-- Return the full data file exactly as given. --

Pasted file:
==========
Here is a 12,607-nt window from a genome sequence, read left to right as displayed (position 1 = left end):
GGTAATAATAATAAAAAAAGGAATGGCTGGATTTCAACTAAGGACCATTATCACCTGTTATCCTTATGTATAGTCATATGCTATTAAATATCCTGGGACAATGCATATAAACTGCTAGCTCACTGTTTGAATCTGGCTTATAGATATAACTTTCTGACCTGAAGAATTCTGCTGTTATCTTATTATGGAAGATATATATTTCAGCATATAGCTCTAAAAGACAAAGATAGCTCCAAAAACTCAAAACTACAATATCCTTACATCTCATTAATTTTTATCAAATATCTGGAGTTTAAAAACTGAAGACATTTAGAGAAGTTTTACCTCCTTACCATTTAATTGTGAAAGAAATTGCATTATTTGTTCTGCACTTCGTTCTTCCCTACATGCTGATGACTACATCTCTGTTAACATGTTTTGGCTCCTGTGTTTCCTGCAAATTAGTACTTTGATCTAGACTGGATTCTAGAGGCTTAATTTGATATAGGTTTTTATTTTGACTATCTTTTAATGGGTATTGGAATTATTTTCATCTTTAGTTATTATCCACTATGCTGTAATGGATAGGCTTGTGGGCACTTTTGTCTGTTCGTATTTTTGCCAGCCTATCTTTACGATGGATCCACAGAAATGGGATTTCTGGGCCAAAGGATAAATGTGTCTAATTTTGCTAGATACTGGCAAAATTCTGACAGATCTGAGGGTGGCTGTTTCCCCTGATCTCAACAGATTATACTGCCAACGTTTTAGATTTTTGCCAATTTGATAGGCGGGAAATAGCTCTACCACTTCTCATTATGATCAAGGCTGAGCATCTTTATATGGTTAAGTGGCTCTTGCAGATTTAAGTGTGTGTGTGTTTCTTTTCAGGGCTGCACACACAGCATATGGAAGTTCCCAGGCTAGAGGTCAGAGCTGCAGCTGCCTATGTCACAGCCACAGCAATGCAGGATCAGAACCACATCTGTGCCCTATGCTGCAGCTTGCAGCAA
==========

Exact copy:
Here is a 12,607-nt window from a genome sequence, read left to right as displayed (position 1 = left end):
GGTAATAATAATAAAAAAAGGAATGGCTGGATTTCAACTAAGGACCATTATCACCTGTTATCCTTATGTATAGTCATATGCTATTAAATATCCTGGGACAATGCATATAAACTGCTAGCTCACTGTTTGAATCTGGCTTATAGATATAACTTTCTGACCTGAAGAATTCTGCTGTTATCTTATTATGGAAGATATATATTTCAGCATATAGCTCTAAAAGACAAAGATAGCTCCAAAAACTCAAAACTACAATATCCTTACATCTCATTAATTTTTATCAAATATCTGGAGTTTAAAAACTGAAGACATTTAGAGAAGTTTTACCTCCTTACCATTTAATTGTGAAAGAAATTGCATTATTTGTTCTGCACTTCGTTCTTCCCTACATGCTGATGACTACATCTCTGTTAACATGTTTTGGCTCCTGTGTTTCCTGCAAATTAGTACTTTGATCTAGACTGGATTCTAGAGGCTTAATTTGATATAGGTTTTTATTTTGACTATCTTTTAATGGGTATTGGAATTATTTTCATCTTTAGTTATTATCCACTATGCTGTAATGGATAGGCTTGTGGGCACTTTTGTCTGTTCGTATTTTTGCCAGCCTATCTTTACGATGGATCCACAGAAATGGGATTTCTGGGCCAAAGGATAAATGTGTCTAATTTTGCTAGATACTGGCAAAATTCTGACAGATCTGAGGGTGGCTGTTTCCCCTGATCTCAACAGATTATACTGCCAACGTTTTAGATTTTTGCCAATTTGATAGGCGGGAAATAGCTCTACCACTTCTCATTATGATCAAGGCTGAGCATCTTTATATGGTTAAGTGGCTCTTGCAGATTTAAGTGTGTGTGTGTTTCTTTTCAGGGCTGCACACACAGCATATGGAAGTTCCCAGGCTAGAGGTCAGAGCTGCAGCTGCCTATGTCACAGCCACAGCAATGCAGGATCAGAACCACATCTGTGCCCTATGCTGCAGCTTGCAGCAA